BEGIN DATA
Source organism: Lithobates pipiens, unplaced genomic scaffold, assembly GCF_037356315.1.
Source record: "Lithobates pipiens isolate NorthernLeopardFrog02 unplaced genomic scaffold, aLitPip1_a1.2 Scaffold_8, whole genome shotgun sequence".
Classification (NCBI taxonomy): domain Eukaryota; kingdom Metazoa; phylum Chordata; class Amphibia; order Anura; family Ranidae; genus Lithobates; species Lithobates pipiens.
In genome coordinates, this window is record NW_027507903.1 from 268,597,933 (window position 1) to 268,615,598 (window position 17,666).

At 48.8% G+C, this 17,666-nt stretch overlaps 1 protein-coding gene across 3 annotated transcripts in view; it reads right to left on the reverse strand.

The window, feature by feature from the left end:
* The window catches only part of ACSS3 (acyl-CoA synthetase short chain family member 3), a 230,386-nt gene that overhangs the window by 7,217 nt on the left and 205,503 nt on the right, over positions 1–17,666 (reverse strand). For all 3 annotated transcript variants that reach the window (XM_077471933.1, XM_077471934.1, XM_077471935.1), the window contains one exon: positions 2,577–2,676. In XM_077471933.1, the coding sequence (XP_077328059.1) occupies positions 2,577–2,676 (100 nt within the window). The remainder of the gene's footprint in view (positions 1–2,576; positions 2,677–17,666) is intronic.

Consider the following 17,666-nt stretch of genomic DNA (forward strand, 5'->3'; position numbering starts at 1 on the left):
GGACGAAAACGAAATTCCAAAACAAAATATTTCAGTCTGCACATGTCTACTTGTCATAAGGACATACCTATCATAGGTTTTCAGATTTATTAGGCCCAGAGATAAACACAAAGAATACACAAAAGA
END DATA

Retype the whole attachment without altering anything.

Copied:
Source organism: Lithobates pipiens, unplaced genomic scaffold, assembly GCF_037356315.1.
Source record: "Lithobates pipiens isolate NorthernLeopardFrog02 unplaced genomic scaffold, aLitPip1_a1.2 Scaffold_8, whole genome shotgun sequence".
Classification (NCBI taxonomy): domain Eukaryota; kingdom Metazoa; phylum Chordata; class Amphibia; order Anura; family Ranidae; genus Lithobates; species Lithobates pipiens.
In genome coordinates, this window is record NW_027507903.1 from 268,597,933 (window position 1) to 268,615,598 (window position 17,666).

At 48.8% G+C, this 17,666-nt stretch overlaps 1 protein-coding gene across 3 annotated transcripts in view; it reads right to left on the reverse strand.

The window, feature by feature from the left end:
* The window catches only part of ACSS3 (acyl-CoA synthetase short chain family member 3), a 230,386-nt gene that overhangs the window by 7,217 nt on the left and 205,503 nt on the right, over positions 1–17,666 (reverse strand). For all 3 annotated transcript variants that reach the window (XM_077471933.1, XM_077471934.1, XM_077471935.1), the window contains one exon: positions 2,577–2,676. In XM_077471933.1, the coding sequence (XP_077328059.1) occupies positions 2,577–2,676 (100 nt within the window). The remainder of the gene's footprint in view (positions 1–2,576; positions 2,677–17,666) is intronic.

Consider the following 17,666-nt stretch of genomic DNA (forward strand, 5'->3'; position numbering starts at 1 on the left):
GGACGAAAACGAAATTCCAAAACAAAATATTTCAGTCTGCACATGTCTACTTGTCATAAGGACATACCTATCATAGGTTTTCAGATTTATTAGGCCCAGAGATAAACACAAAGAATACACAAAAGA